• Beware of upcoding. Only bill for the level of complexity and duration of services provided. Consistently billing the highest levels may place you at risk of an investigation. As we previously discussed, providers must be wary not to blend visit types when billing for virtual care. Before the pandemic, evaluation and management (E&M) services required face-to-face encounters, and virtual check-ins/e-visits were rendered by way of telehealth technology. However, the expansion of telehealth services comes with the ability for providers to render E&M services via telehealth technology. Such services, however, will not include the exam component, and there will likely be heavier reliance on (1) elapsed time and (2) medical decision-making as the driving forces for code selection. Telehealth visits tend to be shorter in duration than in-person visits, and thus the billed time will also likely be lower. If billing for higher levels of services, the medical decision-making portion of documentation should reflect that higher levels of services were actually rendered. This is not just under the guise of complying with the federal government; commercial payers will likely also struggle with how to adjudicate the proprietary of billed telehealth claims.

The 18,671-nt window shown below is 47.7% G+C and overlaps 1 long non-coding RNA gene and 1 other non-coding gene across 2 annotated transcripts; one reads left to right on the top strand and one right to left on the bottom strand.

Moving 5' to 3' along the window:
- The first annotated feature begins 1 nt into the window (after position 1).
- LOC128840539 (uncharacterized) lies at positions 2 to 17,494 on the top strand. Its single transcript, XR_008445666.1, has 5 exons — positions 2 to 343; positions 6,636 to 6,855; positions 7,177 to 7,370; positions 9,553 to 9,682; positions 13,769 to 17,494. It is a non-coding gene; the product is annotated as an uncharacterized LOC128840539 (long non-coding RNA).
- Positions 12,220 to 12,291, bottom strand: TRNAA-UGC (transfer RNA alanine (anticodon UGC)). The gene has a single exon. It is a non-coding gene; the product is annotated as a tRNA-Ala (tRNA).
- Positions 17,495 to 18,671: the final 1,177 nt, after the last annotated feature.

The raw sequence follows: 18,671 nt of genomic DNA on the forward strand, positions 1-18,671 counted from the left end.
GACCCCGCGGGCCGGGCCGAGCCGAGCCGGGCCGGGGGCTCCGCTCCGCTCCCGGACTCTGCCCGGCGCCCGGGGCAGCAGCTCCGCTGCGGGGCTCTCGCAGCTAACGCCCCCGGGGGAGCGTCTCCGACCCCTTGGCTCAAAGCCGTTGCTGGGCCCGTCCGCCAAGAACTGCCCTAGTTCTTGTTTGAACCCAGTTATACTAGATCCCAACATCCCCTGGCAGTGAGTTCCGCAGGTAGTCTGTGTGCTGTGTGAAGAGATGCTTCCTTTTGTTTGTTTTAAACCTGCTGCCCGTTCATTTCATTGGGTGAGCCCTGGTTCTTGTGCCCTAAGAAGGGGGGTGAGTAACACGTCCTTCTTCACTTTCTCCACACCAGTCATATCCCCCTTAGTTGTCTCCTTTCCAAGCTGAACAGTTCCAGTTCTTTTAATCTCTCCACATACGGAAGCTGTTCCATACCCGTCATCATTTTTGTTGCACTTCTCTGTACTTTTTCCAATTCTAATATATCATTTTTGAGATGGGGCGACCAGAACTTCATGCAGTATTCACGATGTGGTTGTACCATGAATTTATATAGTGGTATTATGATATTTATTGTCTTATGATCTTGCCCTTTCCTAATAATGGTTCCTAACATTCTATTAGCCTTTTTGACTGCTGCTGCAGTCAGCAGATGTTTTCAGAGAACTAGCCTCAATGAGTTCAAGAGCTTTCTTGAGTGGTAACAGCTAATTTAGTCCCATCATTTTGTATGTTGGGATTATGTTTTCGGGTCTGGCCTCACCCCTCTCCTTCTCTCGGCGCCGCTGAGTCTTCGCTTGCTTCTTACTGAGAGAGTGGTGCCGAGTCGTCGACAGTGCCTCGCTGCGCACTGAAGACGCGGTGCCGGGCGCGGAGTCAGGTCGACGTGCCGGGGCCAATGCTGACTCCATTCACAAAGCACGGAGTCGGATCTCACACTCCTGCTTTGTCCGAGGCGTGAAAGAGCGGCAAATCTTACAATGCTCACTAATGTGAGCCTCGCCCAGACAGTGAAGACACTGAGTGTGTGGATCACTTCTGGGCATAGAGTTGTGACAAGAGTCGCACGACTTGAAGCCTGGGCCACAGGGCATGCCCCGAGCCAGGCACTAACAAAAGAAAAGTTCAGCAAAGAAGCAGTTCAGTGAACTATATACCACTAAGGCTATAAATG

• Update compliance programs. Develop consistent and clear billing policies for all providers in your practice. More than half of the providers identified by the OIG came from a medical practice where at least one other practitioner engaged in high-risk billing, so ensure all providers are well-educated on appropriate billing practices.

The rules are continuing to evolve. Some of what changed during the COVID-19 pandemic will remain in place permanently. To learn about actions providers of telemedicine services can take to safeguard their practices, please contact Katherine Pullen, Jeffrey Segal or another member of Warner’s Health Care Industry Group.

Warner’s Health Care Industry Group

Warner Norcross + Judd’s health care team understands your industry, and we are ready to help you navigate health care fraud and abuse laws and regulations in implementing your business goals. Additionally, our health care litigation team is here for providers and entities facing a dispute. Our experienced attorneys will guide you through the entire litigation process, from pre-dispute strategy planning to resolution. Our team has helped resolve countless disputes, including matters arising under the federal and state False Claims Acts, anti-kickback statutes, Stark law and FDA enforcement actions. We also counsel and help resolve licensing complaints, payer audits and appeals, DEA investigations and contractual disputes, and we regularly defend personal injury and medical malpractice actions and health care employment disputes.

Warner Associate Abby Cote contributed to this eAlert.